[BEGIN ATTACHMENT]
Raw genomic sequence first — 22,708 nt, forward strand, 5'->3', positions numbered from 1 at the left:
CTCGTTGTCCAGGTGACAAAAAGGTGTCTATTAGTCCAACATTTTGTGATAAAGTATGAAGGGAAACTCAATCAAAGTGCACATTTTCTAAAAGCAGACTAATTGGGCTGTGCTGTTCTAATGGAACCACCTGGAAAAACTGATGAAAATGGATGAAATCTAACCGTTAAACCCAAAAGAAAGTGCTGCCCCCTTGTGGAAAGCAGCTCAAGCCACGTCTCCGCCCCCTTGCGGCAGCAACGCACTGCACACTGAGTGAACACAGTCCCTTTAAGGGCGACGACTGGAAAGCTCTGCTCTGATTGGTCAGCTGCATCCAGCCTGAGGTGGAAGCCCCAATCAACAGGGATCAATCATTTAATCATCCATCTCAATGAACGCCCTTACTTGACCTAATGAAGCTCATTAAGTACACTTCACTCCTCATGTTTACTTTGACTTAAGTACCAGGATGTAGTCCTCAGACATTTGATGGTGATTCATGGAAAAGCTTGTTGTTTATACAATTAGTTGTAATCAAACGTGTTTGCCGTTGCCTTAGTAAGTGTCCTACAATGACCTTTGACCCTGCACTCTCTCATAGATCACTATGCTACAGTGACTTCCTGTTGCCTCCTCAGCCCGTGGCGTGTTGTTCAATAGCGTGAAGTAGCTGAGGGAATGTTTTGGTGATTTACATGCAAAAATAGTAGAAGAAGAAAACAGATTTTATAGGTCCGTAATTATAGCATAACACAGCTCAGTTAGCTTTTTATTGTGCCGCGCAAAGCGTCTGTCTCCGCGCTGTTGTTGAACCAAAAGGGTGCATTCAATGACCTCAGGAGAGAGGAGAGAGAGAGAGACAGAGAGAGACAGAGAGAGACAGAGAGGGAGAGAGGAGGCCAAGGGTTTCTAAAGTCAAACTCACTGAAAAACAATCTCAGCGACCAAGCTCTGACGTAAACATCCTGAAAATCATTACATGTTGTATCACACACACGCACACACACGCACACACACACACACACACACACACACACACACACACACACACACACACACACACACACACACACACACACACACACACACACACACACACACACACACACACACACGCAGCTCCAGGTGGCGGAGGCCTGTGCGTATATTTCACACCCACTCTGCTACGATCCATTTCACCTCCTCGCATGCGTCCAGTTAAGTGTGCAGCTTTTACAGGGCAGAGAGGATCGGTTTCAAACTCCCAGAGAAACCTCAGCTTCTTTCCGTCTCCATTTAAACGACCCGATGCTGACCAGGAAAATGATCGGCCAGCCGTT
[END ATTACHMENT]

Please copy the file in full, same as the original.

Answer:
Raw genomic sequence first — 22,708 nt, forward strand, 5'->3', positions numbered from 1 at the left:
CTCGTTGTCCAGGTGACAAAAAGGTGTCTATTAGTCCAACATTTTGTGATAAAGTATGAAGGGAAACTCAATCAAAGTGCACATTTTCTAAAAGCAGACTAATTGGGCTGTGCTGTTCTAATGGAACCACCTGGAAAAACTGATGAAAATGGATGAAATCTAACCGTTAAACCCAAAAGAAAGTGCTGCCCCCTTGTGGAAAGCAGCTCAAGCCACGTCTCCGCCCCCTTGCGGCAGCAACGCACTGCACACTGAGTGAACACAGTCCCTTTAAGGGCGACGACTGGAAAGCTCTGCTCTGATTGGTCAGCTGCATCCAGCCTGAGGTGGAAGCCCCAATCAACAGGGATCAATCATTTAATCATCCATCTCAATGAACGCCCTTACTTGACCTAATGAAGCTCATTAAGTACACTTCACTCCTCATGTTTACTTTGACTTAAGTACCAGGATGTAGTCCTCAGACATTTGATGGTGATTCATGGAAAAGCTTGTTGTTTATACAATTAGTTGTAATCAAACGTGTTTGCCGTTGCCTTAGTAAGTGTCCTACAATGACCTTTGACCCTGCACTCTCTCATAGATCACTATGCTACAGTGACTTCCTGTTGCCTCCTCAGCCCGTGGCGTGTTGTTCAATAGCGTGAAGTAGCTGAGGGAATGTTTTGGTGATTTACATGCAAAAATAGTAGAAGAAGAAAACAGATTTTATAGGTCCGTAATTATAGCATAACACAGCTCAGTTAGCTTTTTATTGTGCCGCGCAAAGCGTCTGTCTCCGCGCTGTTGTTGAACCAAAAGGGTGCATTCAATGACCTCAGGAGAGAGGAGAGAGAGAGAGACAGAGAGAGACAGAGAGAGACAGAGAGGGAGAGAGGAGGCCAAGGGTTTCTAAAGTCAAACTCACTGAAAAACAATCTCAGCGACCAAGCTCTGACGTAAACATCCTGAAAATCATTACATGTTGTATCACACACACGCACACACACGCACACACACACACACACACACACACACACACACACACACACACACACACACACACACACACACACACACACACACACACACACACACACACACACACACACACACACGCAGCTCCAGGTGGCGGAGGCCTGTGCGTATATTTCACACCCACTCTGCTACGATCCATTTCACCTCCTCGCATGCGTCCAGTTAAGTGTGCAGCTTTTACAGGGCAGAGAGGATCGGTTTCAAACTCCCAGAGAAACCTCAGCTTCTTTCCGTCTCCATTTAAACGACCCGATGCTGACCAGGAAAATGATCGGCCAGCCGTT